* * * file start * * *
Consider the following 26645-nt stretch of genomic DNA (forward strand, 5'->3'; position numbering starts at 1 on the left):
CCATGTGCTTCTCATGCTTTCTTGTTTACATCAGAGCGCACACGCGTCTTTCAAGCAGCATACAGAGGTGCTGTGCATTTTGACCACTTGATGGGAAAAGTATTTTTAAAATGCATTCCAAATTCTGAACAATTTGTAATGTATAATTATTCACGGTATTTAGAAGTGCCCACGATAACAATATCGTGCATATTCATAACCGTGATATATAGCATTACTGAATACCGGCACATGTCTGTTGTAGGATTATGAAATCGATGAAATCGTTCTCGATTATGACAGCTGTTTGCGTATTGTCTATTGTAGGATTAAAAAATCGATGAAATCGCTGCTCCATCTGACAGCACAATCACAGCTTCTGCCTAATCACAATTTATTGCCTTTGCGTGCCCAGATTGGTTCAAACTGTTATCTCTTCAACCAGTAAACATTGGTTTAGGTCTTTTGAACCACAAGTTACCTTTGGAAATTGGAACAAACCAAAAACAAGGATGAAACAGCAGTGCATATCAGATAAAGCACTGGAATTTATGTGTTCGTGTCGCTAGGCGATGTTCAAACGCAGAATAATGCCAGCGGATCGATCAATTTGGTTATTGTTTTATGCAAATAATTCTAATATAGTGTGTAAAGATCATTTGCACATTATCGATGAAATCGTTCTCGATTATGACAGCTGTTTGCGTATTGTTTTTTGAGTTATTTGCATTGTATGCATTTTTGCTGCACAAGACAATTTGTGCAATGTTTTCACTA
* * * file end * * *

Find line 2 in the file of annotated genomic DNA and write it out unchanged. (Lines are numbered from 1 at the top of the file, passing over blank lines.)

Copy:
CCATGTGCTTCTCATGCTTTCTTGTTTACATCAGAGCGCACACGCGTCTTTCAAGCAGCATACAGAGGTGCTGTGCATTTTGACCACTTGATGGGAAAAGTATTTTTAAAATGCATTCCAAATTCTGAACAATTTGTAATGTATAATTATTCACGGTATTTAGAAGTGCCCACGATAACAATATCGTGCATATTCATAACCGTGATATATAGCATTACTGAATACCGGCACATGTCTGTTGTAGGATTATGAAATCGATGAAATCGTTCTCGATTATGACAGCTGTTTGCGTATTGTCTATTGTAGGATTAAAAAATCGATGAAATCGCTGCTCCATCTGACAGCACAATCACAGCTTCTGCCTAATCACAATTTATTGCCTTTGCGTGCCCAGATTGGTTCAAACTGTTATCTCTTCAACCAGTAAACATTGGTTTAGGTCTTTTGAACCACAAGTTACCTTTGGAAATTGGAACAAACCAAAAACAAGGATGAAACAGCAGTGCATATCAGATAAAGCACTGGAATTTATGTGTTCGTGTCGCTAGGCGATGTTCAAACGCAGAATAATGCCAGCGGATCGATCAATTTGGTTATTGTTTTATGCAAATAATTCTAATATAGTGTGTAAAGATCATTTGCACATTATCGATGAAATCGTTCTCGATTATGACAGCTGTTTGCGTATTGTTTTTTGAGTTATTTGCATTGTATGCATTTTTGCTGCACAAGACAATTTGTGCAATGTTTTCACTA